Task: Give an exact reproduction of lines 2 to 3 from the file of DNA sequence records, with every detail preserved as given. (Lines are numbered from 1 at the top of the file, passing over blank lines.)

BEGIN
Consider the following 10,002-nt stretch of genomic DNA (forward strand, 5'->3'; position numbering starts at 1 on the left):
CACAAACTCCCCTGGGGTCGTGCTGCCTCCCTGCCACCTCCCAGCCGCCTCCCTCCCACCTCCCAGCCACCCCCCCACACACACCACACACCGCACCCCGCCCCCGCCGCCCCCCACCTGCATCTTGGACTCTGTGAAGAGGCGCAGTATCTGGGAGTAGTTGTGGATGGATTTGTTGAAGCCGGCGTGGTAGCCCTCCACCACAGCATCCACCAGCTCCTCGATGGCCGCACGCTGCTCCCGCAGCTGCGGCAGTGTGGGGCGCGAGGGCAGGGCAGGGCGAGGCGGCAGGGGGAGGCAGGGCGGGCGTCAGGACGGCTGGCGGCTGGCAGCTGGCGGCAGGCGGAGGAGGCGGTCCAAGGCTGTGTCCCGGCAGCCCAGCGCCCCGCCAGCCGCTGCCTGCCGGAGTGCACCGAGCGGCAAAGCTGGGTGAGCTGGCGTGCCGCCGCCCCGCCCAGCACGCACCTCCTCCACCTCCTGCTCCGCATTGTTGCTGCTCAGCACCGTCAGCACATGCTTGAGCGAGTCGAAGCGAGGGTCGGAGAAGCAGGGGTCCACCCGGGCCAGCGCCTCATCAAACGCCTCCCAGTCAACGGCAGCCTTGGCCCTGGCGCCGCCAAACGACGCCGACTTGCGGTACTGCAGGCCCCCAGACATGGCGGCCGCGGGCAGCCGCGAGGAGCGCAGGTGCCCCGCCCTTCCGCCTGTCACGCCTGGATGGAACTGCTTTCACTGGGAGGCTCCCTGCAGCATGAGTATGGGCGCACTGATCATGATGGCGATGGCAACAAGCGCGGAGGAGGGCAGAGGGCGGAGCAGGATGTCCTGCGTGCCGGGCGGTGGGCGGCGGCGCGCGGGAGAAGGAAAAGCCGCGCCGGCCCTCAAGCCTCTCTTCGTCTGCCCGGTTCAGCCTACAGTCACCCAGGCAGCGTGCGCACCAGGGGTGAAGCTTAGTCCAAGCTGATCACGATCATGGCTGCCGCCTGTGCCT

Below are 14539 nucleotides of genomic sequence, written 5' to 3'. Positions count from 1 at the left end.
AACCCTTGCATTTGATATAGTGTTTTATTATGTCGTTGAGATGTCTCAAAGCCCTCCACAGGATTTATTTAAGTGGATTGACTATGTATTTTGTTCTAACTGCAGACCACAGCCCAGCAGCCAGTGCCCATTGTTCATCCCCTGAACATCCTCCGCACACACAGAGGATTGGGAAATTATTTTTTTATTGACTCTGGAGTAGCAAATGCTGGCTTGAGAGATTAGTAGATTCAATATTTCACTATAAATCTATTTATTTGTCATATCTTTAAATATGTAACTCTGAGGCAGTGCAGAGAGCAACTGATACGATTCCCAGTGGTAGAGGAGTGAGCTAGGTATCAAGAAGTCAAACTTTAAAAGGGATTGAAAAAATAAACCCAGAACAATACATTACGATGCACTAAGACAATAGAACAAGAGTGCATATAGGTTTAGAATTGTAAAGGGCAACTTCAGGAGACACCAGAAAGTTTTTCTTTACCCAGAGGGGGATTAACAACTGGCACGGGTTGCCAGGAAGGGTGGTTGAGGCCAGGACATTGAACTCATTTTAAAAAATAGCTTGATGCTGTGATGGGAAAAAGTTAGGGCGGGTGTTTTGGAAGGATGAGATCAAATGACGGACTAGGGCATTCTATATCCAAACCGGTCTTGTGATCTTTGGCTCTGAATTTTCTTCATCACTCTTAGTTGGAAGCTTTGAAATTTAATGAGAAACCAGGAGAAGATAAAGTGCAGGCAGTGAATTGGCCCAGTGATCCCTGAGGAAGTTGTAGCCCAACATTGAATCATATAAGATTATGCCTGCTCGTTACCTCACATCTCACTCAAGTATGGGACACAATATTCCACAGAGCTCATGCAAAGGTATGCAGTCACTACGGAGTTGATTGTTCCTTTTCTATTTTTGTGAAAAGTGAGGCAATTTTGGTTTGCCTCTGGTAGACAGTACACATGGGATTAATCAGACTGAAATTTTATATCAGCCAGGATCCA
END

CACAAACTCCCCTGGGGTCGTGCTGCCTCCCTGCCACCTCCCAGCCGCCTCCCTCCCACCTCCCAGCCACCCCCCCACACACACCACACACCGCACCCCGCCCCCGCCGCCCCCCACCTGCATCTTGGACTCTGTGAAGAGGCGCAGTATCTGGGAGTAGTTGTGGATGGATTTGTTGAAGCCGGCGTGGTAGCCCTCCACCACAGCATCCACCAGCTCCTCGATGGCCGCACGCTGCTCCCGCAGCTGCGGCAGTGTGGGGCGCGAGGGCAGGGCAGGGCGAGGCGGCAGGGGGAGGCAGGGCGGGCGTCAGGACGGCTGGCGGCTGGCAGCTGGCGGCAGGCGGAGGAGGCGGTCCAAGGCTGTGTCCCGGCAGCCCAGCGCCCCGCCAGCCGCTGCCTGCCGGAGTGCACCGAGCGGCAAAGCTGGGTGAGCTGGCGTGCCGCCGCCCCGCCCAGCACGCACCTCCTCCACCTCCTGCTCCGCATTGTTGCTGCTCAGCACCGTCAGCACATGCTTGAGCGAGTCGAAGCGAGGGTCGGAGAAGCAGGGGTCCACCCGGGCCAGCGCCTCATCAAACGCCTCCCAGTCAACGGCAGCCTTGGCCCTGGCGCCGCCAAACGACGCCGACTTGCGGTACTGCAGGCCCCCAGACATGGCGGCCGCGGGCAGCCGCGAGGAGCGCAGGTGCCCCGCCCTTCCGCCTGTCACGCCTGGATGGAACTGCTTTCACTGGGAGGCTCCCTGCAGCATGAGTATGGGCGCACTGATCATGATGGCGATGGCAACAAGCGCGGAGGAGGGCAGAGGGCGGAGCAGGATGTCCTGCGTGCCGGGCGGTGGGCGGCGGCGCGCGGGAGAAGGAAAAGCCGCGCCGGCCCTCAAGCCTCTCTTCGTCTGCCCGGTTCAGCCTACAGTCACCCAGGCAGCGTGCGCACCAGGGGTGAAGCTTAGTCCAAGCTGATCACGATCATGGCTGCCGCCTGTGCCT

Below are 14539 nucleotides of genomic sequence, written 5' to 3'. Positions count from 1 at the left end.